Transcreation is a specialist type of translation service designed for instances where creative language is lost through direct translation. Not only are these two language services closely related, but they also share many things in common – which also explains why their names look/sound similar.
In this article, we discuss what transcreation and translation are in simple terms and six important differences you need to know about them – so you can choose the right language service for your next project.
Transcreation vs translation: quick definitions
Before we get into the differences between transcreation and translation, let’s quickly define these two language services.
What is translation?
We have previously mentioned in our blog that translation broadly refers to the practice of converting dialogue or content from one language to another. Cambridge Dictionary provides the following as one of its definitions for translation:
“the activity or process of changing the words of one language into the words in another language that have the same meaning”.
The goal in translation is to accurately capture the same or closest possible meaning to the original content in the target language.
What is transcreation?
Transcreation combines translation and copywriting to convert marketing, sales and advertising messaging into other languages. The phrase transcreation derives from the combination of “translation” and “creative” and this language service is sometimes simply referred to as creative translation.
The goal in transcreation is to achieve the desired response from each target audience, even if the specific wording of the message needs changing.
Transcreation vs translation: 6 key differences
Hopefully, these simple definitions of translation and transcreation outlined the most important difference between these two language services: the aim of accurate meaning vs achieving a specific audience response that ideally generates the same emotions as the source language text.
However, the differences between transcreation and translation run deeper than these quick definitions can clarify so let’s take a look at six of the key differences you need to know:
Content vs copy:
Transcreation is essentially the translation of copywriting and marketing messages designed to produce an emotional response from your audience.
Accuracy vs impact:
While translation prioritises accuracy to the source content, transcreation prioritises the emotional impact the translated message has upon its audiences.
Meaning vs perception:
Translators focus on matching the meaning of the original content as closely as possible; transcreation on the other hand is about crafting messages to be perceived in the way you intend.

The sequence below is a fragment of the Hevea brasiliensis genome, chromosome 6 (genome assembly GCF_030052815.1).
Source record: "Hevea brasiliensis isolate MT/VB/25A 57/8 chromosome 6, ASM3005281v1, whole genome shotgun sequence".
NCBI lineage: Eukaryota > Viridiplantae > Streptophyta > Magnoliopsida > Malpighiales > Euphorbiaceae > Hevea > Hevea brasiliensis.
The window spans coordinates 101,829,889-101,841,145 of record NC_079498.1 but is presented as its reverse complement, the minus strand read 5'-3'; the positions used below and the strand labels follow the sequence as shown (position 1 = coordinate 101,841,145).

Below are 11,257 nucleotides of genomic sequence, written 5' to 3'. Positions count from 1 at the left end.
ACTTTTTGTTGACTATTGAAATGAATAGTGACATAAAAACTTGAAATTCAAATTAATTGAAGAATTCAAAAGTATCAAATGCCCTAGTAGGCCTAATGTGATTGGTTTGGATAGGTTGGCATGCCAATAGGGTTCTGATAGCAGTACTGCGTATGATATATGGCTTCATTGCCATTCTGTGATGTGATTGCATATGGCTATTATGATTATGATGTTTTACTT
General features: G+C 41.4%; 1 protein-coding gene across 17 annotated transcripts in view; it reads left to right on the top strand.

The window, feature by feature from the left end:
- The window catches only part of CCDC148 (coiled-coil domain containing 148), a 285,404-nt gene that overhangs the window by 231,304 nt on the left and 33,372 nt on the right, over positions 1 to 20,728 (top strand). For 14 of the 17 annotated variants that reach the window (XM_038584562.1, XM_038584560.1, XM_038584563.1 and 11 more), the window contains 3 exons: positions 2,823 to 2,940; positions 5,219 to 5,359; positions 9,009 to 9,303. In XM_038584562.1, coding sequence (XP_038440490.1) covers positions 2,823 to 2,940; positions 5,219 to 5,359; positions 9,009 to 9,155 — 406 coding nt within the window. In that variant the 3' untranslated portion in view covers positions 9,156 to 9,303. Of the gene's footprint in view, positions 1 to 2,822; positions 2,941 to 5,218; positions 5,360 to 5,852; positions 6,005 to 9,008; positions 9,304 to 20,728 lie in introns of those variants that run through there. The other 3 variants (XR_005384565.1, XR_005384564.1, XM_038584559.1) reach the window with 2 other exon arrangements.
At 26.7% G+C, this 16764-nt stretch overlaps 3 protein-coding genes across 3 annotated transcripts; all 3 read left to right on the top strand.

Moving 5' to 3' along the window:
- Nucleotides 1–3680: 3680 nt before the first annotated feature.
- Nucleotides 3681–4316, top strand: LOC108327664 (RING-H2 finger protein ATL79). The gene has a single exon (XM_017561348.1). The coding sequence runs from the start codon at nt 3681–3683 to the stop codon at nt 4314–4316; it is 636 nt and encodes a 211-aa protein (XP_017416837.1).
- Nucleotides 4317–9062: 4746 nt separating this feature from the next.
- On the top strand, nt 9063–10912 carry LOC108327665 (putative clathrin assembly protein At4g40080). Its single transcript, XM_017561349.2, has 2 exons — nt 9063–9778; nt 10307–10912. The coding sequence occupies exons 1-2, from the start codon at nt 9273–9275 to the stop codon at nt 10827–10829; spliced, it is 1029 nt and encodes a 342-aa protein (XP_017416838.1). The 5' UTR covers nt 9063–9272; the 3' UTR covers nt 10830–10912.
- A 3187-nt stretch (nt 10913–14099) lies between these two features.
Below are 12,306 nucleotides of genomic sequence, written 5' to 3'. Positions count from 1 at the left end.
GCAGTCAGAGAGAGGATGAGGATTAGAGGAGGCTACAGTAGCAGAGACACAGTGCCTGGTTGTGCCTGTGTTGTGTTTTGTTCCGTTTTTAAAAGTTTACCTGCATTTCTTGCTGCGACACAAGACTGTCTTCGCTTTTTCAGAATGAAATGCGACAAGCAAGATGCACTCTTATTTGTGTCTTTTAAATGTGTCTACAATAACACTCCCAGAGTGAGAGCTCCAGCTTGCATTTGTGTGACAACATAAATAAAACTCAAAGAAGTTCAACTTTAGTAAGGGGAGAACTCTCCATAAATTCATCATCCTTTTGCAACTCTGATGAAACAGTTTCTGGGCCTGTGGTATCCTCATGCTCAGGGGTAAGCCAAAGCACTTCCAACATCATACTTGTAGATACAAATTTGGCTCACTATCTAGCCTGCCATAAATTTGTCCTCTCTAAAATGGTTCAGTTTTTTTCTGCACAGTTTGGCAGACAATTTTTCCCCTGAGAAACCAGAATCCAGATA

Wording vs messaging:
Translation simply converts words from one language to another, but transcreation considers the entire message, such as the look and feel of the content, visual elements, tone and style, context and cultural references etc.
Information vs inspiration:
Translated content aims to deliver information to foreign-speaking audiences with the greatest possible accuracy and clarity; transcreation is about inspiring audiences to take action – whether it’s buying a product or giving a donation etc.
Time & cost:
Transcreation can be more time consuming and expensive than translation, especially on particularly creative or lengthy messages due the highly specialised nature of this service.
Generally speaking, on projects where content is simply aiming to convey information with as much accuracy and clarity as possible, translation is probably the service most companies will need. However, if projects involve content with a deeper meaning or creative language or are looking to inspire a specific of emotional response to capture a desired reaction from audiences, transcreation is the answer.
Also Read: Creative Translation: Four Examples of Transcreation (Good & Bad)
Still unsure whether you need translation or transcreation services?
If you have content that is of a highly creative nature, this would require a professional transcreation service. Certain projects may involve content that only includes the occasional use of figurative language so in this case, translation might be enough. Our language experts are here to help you determine which approach you need for your next project.
As part of one of the largest (and oldest) advertising networks, we also have a highly-specialised and experienced transcreation and production department that works daily on creative translation projects, so if you wish to discuss a project that requires transcreation, get in touch.
Call us on +44 (0)20 7324 0950 or fill out the form on our contact page to discuss your next steps.